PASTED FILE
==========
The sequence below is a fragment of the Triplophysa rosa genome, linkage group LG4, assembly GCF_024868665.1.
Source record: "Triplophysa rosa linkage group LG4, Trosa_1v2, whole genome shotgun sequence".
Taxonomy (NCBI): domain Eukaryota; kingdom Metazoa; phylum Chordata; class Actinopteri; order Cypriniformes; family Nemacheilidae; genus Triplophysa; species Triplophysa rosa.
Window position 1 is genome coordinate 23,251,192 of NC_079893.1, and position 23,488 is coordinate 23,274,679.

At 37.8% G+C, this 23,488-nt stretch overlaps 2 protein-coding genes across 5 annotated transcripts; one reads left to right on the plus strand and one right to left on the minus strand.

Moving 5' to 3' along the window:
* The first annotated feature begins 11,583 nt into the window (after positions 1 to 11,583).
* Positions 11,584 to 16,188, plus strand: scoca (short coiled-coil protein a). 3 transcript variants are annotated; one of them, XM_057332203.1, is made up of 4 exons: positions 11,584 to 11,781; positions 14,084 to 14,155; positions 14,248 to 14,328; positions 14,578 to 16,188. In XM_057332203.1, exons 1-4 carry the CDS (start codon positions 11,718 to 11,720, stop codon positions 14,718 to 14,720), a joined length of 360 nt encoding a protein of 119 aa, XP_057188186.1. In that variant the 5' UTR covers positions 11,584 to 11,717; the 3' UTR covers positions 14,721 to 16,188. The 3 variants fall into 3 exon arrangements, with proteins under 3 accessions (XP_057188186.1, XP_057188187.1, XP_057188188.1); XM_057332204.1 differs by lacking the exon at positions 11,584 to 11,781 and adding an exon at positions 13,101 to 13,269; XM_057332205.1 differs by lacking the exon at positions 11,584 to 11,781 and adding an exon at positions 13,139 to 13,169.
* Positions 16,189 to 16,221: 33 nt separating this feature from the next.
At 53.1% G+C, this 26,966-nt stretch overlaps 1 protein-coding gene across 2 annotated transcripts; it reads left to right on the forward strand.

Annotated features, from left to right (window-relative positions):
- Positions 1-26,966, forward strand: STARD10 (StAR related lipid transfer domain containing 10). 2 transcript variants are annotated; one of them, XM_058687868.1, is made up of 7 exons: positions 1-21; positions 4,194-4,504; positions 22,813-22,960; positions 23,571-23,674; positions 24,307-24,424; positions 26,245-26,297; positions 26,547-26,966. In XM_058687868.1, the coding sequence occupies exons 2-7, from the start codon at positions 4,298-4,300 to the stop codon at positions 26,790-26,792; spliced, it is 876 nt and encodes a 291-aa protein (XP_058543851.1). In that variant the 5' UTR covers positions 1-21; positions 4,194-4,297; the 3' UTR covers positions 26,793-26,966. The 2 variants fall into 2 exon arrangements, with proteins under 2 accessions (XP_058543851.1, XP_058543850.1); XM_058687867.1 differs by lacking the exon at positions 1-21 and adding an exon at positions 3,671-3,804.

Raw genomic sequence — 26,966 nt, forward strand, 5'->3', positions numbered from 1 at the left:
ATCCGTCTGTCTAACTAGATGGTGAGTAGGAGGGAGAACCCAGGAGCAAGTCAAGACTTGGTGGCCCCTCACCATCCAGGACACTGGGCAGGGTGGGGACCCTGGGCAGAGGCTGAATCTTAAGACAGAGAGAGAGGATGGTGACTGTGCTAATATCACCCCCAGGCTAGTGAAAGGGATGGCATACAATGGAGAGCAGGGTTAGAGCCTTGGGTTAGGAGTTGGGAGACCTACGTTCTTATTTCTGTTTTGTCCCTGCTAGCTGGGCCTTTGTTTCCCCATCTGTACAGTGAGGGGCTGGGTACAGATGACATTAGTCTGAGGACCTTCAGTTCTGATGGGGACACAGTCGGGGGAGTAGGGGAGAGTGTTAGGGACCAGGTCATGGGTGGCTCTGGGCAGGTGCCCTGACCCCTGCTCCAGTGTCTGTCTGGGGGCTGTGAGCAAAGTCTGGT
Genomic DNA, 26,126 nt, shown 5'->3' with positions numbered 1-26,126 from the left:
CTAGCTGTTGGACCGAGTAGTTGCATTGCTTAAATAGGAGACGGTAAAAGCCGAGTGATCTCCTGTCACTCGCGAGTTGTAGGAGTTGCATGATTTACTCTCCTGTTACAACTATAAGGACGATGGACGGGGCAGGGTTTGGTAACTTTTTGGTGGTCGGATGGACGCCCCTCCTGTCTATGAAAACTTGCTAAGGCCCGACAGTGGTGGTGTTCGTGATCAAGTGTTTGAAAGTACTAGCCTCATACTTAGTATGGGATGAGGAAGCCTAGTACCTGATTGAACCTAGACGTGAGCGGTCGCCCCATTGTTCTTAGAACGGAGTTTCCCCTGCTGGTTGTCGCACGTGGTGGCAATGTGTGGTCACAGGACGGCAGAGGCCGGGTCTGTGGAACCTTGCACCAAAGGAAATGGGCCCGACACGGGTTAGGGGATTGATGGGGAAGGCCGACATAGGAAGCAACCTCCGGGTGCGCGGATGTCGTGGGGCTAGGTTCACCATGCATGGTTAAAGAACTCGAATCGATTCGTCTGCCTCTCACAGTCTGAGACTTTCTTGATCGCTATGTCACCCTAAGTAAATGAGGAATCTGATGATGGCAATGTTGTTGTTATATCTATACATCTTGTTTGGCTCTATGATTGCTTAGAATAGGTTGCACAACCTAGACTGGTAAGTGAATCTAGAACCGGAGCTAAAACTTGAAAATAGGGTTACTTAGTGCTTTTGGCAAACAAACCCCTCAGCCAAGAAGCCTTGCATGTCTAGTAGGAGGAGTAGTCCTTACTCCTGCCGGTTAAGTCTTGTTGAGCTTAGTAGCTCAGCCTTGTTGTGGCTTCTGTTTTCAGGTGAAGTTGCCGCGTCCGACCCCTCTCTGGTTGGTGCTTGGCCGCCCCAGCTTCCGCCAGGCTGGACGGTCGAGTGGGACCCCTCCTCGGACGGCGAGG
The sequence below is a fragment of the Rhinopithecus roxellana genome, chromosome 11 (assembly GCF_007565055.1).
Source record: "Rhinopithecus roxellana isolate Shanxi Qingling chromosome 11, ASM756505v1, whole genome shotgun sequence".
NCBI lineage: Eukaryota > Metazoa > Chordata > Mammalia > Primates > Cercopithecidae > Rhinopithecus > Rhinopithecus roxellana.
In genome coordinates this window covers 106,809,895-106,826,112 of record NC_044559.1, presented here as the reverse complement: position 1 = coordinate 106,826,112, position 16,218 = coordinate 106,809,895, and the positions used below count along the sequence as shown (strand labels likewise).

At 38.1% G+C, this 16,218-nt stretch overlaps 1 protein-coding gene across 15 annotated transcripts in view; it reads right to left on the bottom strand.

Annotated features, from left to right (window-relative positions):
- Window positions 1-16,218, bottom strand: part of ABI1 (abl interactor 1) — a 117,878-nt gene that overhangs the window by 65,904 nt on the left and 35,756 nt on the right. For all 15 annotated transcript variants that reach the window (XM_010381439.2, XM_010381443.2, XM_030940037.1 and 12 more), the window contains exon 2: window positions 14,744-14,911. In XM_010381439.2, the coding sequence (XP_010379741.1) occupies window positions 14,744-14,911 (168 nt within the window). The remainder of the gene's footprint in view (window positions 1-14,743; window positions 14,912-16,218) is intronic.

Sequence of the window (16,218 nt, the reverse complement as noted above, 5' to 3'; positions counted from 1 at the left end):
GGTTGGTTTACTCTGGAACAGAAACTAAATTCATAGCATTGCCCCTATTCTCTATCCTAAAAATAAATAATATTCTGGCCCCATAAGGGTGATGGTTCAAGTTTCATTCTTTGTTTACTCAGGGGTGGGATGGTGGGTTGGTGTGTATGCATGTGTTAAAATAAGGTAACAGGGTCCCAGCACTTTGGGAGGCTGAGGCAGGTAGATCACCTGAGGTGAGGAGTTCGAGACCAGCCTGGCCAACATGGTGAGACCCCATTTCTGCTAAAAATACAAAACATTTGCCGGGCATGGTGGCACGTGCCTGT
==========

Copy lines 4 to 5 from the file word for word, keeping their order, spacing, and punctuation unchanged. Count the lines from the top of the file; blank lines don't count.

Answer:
Window position 1 is genome coordinate 23,251,192 of NC_079893.1, and position 23,488 is coordinate 23,274,679.

At 37.8% G+C, this 23,488-nt stretch overlaps 2 protein-coding genes across 5 annotated transcripts; one reads left to right on the plus strand and one right to left on the minus strand.